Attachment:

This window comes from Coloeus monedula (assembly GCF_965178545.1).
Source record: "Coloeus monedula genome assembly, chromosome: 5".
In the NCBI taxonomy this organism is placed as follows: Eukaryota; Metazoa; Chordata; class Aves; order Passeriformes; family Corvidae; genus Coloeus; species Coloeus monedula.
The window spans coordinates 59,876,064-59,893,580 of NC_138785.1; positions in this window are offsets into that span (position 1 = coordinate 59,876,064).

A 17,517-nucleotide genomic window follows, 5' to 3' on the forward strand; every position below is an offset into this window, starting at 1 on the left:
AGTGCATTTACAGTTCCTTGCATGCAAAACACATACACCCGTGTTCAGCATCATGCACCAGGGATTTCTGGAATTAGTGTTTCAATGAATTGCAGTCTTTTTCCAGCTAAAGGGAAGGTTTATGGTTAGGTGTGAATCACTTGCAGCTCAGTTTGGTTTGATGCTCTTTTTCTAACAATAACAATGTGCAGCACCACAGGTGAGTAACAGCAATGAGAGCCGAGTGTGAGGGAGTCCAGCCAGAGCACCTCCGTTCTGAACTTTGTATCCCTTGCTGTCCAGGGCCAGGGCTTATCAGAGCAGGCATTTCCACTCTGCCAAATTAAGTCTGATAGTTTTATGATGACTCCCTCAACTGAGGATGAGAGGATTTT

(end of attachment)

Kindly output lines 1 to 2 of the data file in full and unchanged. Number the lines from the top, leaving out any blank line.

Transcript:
This window comes from Coloeus monedula (assembly GCF_965178545.1).
Source record: "Coloeus monedula genome assembly, chromosome: 5".